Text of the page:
On May 27th nine FIFA officials and four sports management company executives were arrested at the Hotel Baur au Lac in Zurich where they were preparing to attend the 65th FIFA Congress. The investigation, conducted by the US FBI, linked the senior officials to wire fraud, racketeering, and money laundering. The searched linked officials of continental soccer bodies CONMEBOL (South America) and CONCACAF (Caribbean, Central and North America) and sports marketing executives. The nine FIFA officials were extradited to the United States on suspicion of receiving $150 million in bribes, stretching back 24 years.

Baur au Lac Hotel in Zurich
Baur au Lac Hotel in Zurich


A big centerpiece around this whole scandal has been FIFA president Sepp Blatter, who was not among the accused, and in fact was re-elected to his 5th term as FIFA president. Blatter has spent more than half of his 79-year life with FIFA, as he started as the Director of Development Programs, then General Secretary, and since 1998, he has been the President (standing unopposed in 2007 and 2011). Over that time FIFA has made a fortune through marketing partnerships, sponsorship deals, and television contracts. FIFA boasted revenues of $5.7 billion and $1.5 billion in cash reserves between 2011-2014.

FIFA money.
FIFA money.

Although Blatter did win the reelection last week, there is more bad news expected to come his way from the American Justice System. And fallout from his election could bring pressure from football’s European Confederation, UEFA, which has the power to splinter the world’s governing body. Blatter isn’t any stranger to adversity though. In 2004, Blatter was severely criticized for his comments on Women’s Football saying, “Let the women play in more feminine clothes like they do in volleyball. They could, for example, have tighter shorts.” Responding to Qatar laws on homosexuality, he said, “I’d say the [gay fans] should refrain from any sexual activities.” Blatter later apologized for both comments.

Despite that, and the allegations of the fraud within his own organization, Blatter remains. For now, he has survived another crisis, but he will need all of his political tenacity to stay atop the organization for the remainder of his upcoming 5th term.

The suspicion and conspiracy against the FIFA officials started back in 2012 with the Garcia Report. The report was produced by Michael Garcia, a US attorney, who was appointed by Blatter to be the chairman of the investigative branch of the Ethics Committee. The report breaks down the bidding process and decision to award the right to host the 2018 and 2022 FIFA World Cup to Russia and Qatar. Specifically, in May 2011, while before a British parliamentary inquiry, the former chairman of England’s failed 2018 bid, David Triesmann, accused FIFA executive committee members Jack Warner, Worawi Makudi, Nicolas Leoz and Ricardo Teixeira of requesting bribes from the English team in exchange for support. The inquiry also received evidence that FIFA executive committee members Issa Hayatou and Jacques Anouma were reportedly bribed with $1.5 million by the Qatar team.

Russia 2018 FIFA World Cup
Russia 2018 FIFA World Cup

The FIFA officials that were indicted last week included:

            Jeffrey Webb – President of the Confederation of North, Central America and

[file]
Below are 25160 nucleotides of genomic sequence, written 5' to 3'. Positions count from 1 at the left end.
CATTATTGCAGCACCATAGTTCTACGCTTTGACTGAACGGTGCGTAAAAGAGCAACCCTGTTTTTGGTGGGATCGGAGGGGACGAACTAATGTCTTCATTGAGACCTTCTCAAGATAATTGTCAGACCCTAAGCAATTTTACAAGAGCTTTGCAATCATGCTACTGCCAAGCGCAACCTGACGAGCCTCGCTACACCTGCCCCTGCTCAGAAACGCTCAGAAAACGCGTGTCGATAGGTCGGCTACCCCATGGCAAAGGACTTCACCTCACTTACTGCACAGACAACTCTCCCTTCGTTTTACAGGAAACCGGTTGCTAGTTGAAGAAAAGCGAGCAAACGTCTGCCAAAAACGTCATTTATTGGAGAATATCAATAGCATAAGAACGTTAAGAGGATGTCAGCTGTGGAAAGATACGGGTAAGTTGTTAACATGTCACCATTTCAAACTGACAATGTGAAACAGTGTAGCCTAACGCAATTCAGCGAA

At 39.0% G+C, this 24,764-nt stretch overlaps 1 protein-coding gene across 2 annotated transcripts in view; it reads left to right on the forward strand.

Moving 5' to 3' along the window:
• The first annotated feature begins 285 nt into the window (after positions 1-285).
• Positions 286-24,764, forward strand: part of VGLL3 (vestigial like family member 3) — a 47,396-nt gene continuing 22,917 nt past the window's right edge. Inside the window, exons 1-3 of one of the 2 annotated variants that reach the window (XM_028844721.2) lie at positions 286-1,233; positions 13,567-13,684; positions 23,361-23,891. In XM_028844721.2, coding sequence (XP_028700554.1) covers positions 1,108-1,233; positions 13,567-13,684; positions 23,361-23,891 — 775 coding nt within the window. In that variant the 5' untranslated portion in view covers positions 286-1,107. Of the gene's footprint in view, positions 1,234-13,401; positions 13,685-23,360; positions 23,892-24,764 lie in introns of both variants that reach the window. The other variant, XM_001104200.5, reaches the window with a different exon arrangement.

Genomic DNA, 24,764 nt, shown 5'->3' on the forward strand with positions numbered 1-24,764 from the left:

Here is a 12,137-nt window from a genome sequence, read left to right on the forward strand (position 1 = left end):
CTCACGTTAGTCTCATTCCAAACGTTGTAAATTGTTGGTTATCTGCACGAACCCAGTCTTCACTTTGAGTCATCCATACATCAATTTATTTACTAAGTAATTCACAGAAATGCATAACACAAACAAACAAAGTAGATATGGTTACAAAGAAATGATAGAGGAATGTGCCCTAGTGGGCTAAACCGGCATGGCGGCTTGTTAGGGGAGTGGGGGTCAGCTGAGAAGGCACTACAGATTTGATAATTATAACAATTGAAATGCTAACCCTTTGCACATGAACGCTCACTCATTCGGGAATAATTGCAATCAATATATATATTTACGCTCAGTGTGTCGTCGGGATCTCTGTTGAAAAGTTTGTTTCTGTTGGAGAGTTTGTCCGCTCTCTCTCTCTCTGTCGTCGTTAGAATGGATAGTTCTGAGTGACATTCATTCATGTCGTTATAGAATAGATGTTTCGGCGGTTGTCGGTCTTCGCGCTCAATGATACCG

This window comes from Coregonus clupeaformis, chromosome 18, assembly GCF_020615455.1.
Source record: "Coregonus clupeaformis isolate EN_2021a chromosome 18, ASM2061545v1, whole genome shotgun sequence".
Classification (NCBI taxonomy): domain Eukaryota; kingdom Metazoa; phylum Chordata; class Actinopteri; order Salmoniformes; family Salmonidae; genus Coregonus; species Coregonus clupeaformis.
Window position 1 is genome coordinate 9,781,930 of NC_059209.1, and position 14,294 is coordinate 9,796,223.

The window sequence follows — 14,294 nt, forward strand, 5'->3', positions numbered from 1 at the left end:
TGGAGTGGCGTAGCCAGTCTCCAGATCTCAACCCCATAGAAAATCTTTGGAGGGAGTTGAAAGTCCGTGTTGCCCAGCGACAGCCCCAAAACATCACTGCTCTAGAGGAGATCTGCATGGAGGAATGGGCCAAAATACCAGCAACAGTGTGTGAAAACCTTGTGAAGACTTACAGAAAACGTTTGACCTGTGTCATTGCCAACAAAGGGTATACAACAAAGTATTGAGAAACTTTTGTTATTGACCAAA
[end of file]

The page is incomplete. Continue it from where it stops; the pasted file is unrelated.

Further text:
Caribbean Association Football (CONCACAF)

Jack Warner – The Former President of CONCACAF

Eduardo Li – current FIFA executive committee president and president of

the Costa Rican soccer federation

Julio Rocha – current FIFA development officer and former head of the

Central American Football Union

Costas Takkas – an attache and former general secretary of the Cayman

Islands Football Association

            Eugenio Figueredo – current FIFA vice president and executive Committee Members

Rafael Esquivel – president of the Venezuelan soccer federation

Jose Maria Marin – member of the FIFA organizing committee for the Olympic football tournament

Nicolas Leoz – former FIFA executive committee member

Alejandro Burzaco – a sports marketing executive based in Argentina

Aaron Davidson – president of Traffic Sports USA

Hugo and Mariano Jinkis – principals of Full Play Group, a sports marketing business based in Argentina

These indictments were the result and culmination of a three-year investigation of FIFA. So what does this mean for the future of FIFA? What about the future of the world’s most popular sport?

These are questions that will ultimately play themselves out over time. This scandal is obviously not good press for the sport, as it brings to light many things that the sport’s governing body has tried to hide for decades and decades. Soccer has operated for several years under an ugly cloud of allegations related to match-fixing in professional leagues and bribery in connection with the hosting of the sport’s premier competition, the World Cup.

Having said that, the Garcia Report along with these pending arrests and indictments does, in a way, bring some closure to a long talked about culture of bribery and corruption. The Ethics Committee ultimately did their job in bringing to light the fraud that was occurring and these arrests were a consequence of that. Time will tell, what else will come to light through the judicial process; however Blatter and the remaining top management at FIFA have both a challenge and opportunity to rebrand the world’s most popular sport’s governing body.

With such big soccer events coming up in the next two months like the FIFA U20 World Cup (happening now in New Zealand), the UEFA Champions League Final between Barcelona and Juventus (June 6), the Women’s World Cup in Canada (June 6-July 5), and the CONCACAF Gold Cup in the US (July 6-26), the sport will certainly maintain outlets to shift the focus from the FIFA scandal.

It will undoubtedly be interesting to see how FIFA is able to maintain it’s power and brand through this crisis.